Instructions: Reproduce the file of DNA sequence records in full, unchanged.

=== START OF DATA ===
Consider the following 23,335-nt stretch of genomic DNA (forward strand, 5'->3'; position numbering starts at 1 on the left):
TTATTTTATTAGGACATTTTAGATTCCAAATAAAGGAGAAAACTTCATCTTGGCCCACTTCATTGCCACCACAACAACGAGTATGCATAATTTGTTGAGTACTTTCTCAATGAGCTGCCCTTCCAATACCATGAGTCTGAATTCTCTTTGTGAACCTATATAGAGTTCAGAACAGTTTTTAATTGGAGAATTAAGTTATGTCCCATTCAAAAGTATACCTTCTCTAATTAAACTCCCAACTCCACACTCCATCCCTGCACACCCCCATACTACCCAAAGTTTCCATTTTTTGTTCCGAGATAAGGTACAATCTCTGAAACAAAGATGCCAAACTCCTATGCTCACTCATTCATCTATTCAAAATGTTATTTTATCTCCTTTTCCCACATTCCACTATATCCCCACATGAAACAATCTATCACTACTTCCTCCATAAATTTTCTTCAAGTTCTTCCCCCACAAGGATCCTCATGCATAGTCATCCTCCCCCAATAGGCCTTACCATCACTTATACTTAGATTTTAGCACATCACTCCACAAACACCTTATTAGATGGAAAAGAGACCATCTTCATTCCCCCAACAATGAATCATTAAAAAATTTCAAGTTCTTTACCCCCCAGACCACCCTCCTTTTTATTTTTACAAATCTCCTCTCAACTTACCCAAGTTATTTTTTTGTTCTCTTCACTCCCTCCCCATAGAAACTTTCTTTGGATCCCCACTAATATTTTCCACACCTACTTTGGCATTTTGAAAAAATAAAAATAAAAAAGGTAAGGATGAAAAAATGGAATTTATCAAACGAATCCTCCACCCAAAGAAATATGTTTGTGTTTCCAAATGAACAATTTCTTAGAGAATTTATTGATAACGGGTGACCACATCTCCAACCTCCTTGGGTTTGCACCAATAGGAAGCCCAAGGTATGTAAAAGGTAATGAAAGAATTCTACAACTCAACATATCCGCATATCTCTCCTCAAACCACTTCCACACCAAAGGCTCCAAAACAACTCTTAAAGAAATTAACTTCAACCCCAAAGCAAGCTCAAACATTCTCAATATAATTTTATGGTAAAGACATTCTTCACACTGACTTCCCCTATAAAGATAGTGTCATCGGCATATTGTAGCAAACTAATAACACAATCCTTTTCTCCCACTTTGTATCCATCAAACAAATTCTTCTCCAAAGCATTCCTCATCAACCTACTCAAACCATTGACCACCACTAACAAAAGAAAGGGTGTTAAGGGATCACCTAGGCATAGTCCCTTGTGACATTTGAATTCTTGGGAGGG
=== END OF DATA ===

Consider the following 23,335-nt stretch of genomic DNA (forward strand, 5'->3'; position numbering starts at 1 on the left):
TTATTTTATTAGGACATTTTAGATTCCAAATAAAGGAGAAAACTTCATCTTGGCCCACTTCATTGCCACCACAACAACGAGTATGCATAATTTGTTGAGTACTTTCTCAATGAGCTGCCCTTCCAATACCATGAGTCTGAATTCTCTTTGTGAACCTATATAGAGTTCAGAACAGTTTTTAATTGGAGAATTAAGTTATGTCCCATTCAAAAGTATACCTTCTCTAATTAAACTCCCAACTCCACACTCCATCCCTGCACACCCCCATACTACCCAAAGTTTCCATTTTTTGTTCCGAGATAAGGTACAATCTCTGAAACAAAGATGCCAAACTCCTATGCTCACTCATTCATCTATTCAAAATGTTATTTTATCTCCTTTTCCCACATTCCACTATATCCCCACATGAAACAATCTATCACTACTTCCTCCATAAATTTTCTTCAAGTTCTTCCCCCACAAGGATCCTCATGCATAGTCATCCTCCCCCAATAGGCCTTACCATCACTTATACTTAGATTTTAGCACATCACTCCACAAACACCTTATTAGATGGAAAAGAGACCATCTTCATTCCCCCAACAATGAATCATTAAAAAATTTCAAGTTCTTTACCCCCCAGACCACCCTCCTTTTTATTTTTACAAATCTCCTCTCAACTTACCCAAGTTATTTTTTTGTTCTCTTCACTCCCTCCCCATAGAAACTTTCTTTGGATCCCCACTAATATTTTCCACACCTACTTTGGCATTTTGAAAAAATAAAAATAAAAAAGGTAAGGATGAAAAAATGGAATTTATCAAACGAATCCTCCACCCAAAGAAATATGTTTGTGTTTCCAAATGAACAATTTCTTAGAGAATTTATTGATAACGGGTGACCACATCTCCAACCTCCTTGGGTTTGCACCAATAGGAAGCCCAAGGTATGTAAAAGGTAATGAAAGAATTCTACAACTCAACATATCCGCATATCTCTCCTCAAACCACTTCCACACCAAAGGCTCCAAAACAACTCTTAAAGAAATTAACTTCAACCCCAAAGCAAGCTCAAACATTCTCAATATAATTTTATGGTAAAGACATTCTTCACACTGACTTCCCCTATAAAGATAGTGTCATCGGCATATTGTAGCAAACTAATAACACAATCCTTTTCTCCCACTTTGTATCCATCAAACAAATTCTTCTCCAAAGCATTCCTCATCAACCTACTCAAACCATTGACCACCACTAACAAAAGAAAGGGTGTTAAGGGATCACCTAGGCATAGTCCCTTGTGACATTTGAATTCTTGGGAGGG